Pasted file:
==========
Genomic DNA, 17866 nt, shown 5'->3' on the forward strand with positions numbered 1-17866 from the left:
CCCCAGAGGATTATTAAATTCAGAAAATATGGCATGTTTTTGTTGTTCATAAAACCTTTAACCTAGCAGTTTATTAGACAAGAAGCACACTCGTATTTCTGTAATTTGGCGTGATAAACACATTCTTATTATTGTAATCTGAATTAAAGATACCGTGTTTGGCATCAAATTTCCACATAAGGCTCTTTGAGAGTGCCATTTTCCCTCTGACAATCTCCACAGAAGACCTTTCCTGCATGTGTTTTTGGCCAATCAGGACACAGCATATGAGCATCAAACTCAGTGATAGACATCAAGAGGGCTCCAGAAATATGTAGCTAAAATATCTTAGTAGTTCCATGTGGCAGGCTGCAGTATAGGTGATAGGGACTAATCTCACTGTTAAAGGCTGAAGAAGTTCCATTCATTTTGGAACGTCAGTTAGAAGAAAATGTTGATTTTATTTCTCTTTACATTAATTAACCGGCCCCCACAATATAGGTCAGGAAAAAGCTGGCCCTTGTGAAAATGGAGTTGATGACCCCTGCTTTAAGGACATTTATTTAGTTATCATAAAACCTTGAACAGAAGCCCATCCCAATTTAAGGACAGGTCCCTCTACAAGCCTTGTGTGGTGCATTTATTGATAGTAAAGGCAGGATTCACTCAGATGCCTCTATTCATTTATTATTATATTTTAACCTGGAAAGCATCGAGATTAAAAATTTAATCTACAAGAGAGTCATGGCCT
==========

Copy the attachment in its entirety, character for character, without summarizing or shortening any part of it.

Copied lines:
Genomic DNA, 17866 nt, shown 5'->3' on the forward strand with positions numbered 1-17866 from the left:
CCCCAGAGGATTATTAAATTCAGAAAATATGGCATGTTTTTGTTGTTCATAAAACCTTTAACCTAGCAGTTTATTAGACAAGAAGCACACTCGTATTTCTGTAATTTGGCGTGATAAACACATTCTTATTATTGTAATCTGAATTAAAGATACCGTGTTTGGCATCAAATTTCCACATAAGGCTCTTTGAGAGTGCCATTTTCCCTCTGACAATCTCCACAGAAGACCTTTCCTGCATGTGTTTTTGGCCAATCAGGACACAGCATATGAGCATCAAACTCAGTGATAGACATCAAGAGGGCTCCAGAAATATGTAGCTAAAATATCTTAGTAGTTCCATGTGGCAGGCTGCAGTATAGGTGATAGGGACTAATCTCACTGTTAAAGGCTGAAGAAGTTCCATTCATTTTGGAACGTCAGTTAGAAGAAAATGTTGATTTTATTTCTCTTTACATTAATTAACCGGCCCCCACAATATAGGTCAGGAAAAAGCTGGCCCTTGTGAAAATGGAGTTGATGACCCCTGCTTTAAGGACATTTATTTAGTTATCATAAAACCTTGAACAGAAGCCCATCCCAATTTAAGGACAGGTCCCTCTACAAGCCTTGTGTGGTGCATTTATTGATAGTAAAGGCAGGATTCACTCAGATGCCTCTATTCATTTATTATTATATTTTAACCTGGAAAGCATCGAGATTAAAAATTTAATCTACAAGAGAGTCATGGCCT